The curved monument to American-born architect Richard Morris Hunt sits weathered and leaf-covered at Fifth Avenue and 70th Street.
Though not a household name these days, Hunt (below right, in a portrait by John Singer Sargent) was the man who sculpted the look of the Gilded Age.
A brilliant visionary with a reputation for humility and humor, Hunt was the starchitect for high society yet also the genius behind public institutions and what’s regarded as the city’s first apartment house.
The memorial site is a fitting location; within the surrounding blocks once stood some of the spectacular buildings he designed.
(When the Lenox Library building was torn down, Henry Clay Frick built his exquisite mansion-turned-museum in its place.)
At Fifth Avenue and 65th Street, Hunt designed the mansion for Mrs. Caroline Astor, who left her previous, less showy mansion at 33rd Street in the 1890s.
(The Astor mansion was demolished in the 1920s, replaced by Temple Emanu-El.)
The facade of the Metropolitan Museum of Art was another Hunt creation.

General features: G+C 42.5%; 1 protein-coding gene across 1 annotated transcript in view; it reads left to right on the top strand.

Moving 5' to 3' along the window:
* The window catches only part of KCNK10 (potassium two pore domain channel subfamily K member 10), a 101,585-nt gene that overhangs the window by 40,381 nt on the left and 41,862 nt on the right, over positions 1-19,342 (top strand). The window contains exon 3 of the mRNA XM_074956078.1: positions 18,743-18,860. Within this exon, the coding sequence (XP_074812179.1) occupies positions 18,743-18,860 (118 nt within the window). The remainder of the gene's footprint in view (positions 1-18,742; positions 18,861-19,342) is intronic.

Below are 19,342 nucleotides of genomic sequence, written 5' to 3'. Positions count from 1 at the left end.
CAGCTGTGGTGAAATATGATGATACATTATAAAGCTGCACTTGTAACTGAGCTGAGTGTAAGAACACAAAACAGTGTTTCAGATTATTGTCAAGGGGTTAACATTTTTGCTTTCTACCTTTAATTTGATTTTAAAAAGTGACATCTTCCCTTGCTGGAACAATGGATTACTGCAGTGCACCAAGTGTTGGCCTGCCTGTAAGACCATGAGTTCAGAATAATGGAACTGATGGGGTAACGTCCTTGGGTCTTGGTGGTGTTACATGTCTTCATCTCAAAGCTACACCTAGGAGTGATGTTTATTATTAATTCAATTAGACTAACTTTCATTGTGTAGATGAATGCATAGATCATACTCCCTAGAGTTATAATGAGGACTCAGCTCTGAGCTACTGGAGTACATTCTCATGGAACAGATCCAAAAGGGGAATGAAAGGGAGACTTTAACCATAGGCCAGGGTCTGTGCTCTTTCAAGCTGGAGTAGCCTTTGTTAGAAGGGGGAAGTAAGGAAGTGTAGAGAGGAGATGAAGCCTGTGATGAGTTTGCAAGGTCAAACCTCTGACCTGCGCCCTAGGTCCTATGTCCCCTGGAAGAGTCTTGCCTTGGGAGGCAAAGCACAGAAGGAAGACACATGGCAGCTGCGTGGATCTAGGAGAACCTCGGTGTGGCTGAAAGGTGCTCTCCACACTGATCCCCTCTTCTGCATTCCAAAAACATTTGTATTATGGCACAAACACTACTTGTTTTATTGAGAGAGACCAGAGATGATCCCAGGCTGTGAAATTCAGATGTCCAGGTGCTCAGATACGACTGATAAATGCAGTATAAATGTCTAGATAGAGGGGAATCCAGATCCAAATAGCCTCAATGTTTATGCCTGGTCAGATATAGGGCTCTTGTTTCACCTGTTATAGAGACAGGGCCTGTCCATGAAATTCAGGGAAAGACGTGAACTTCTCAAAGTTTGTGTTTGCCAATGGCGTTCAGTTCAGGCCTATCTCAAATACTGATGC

After his death in 1895, plans for a memorial to the man who designed the Gilded Age were drawn. Daniel Chester French (he did the Lincoln Memorial in D.C.) created Hunt’s monument.
The understated site features a “central bust of the architect,” states centralparknyc.org. “A semicircular portico and curved bench support decorative columns and a cornice.”
“At each end stands a female figure, allegorical statues of Architecture, and Painting, and Sculpture,” explains the site.
It’s a perfectly Gilded Age-esque monument to the man who had much influence over the way the era looked—quite elaborate and fanciful compared to our pared-down, minimalist tastes today.
[Last photo: Wikipedia]
Source: FS – NYC Real Estate
A memorial to the Gilded Age’s favorite architect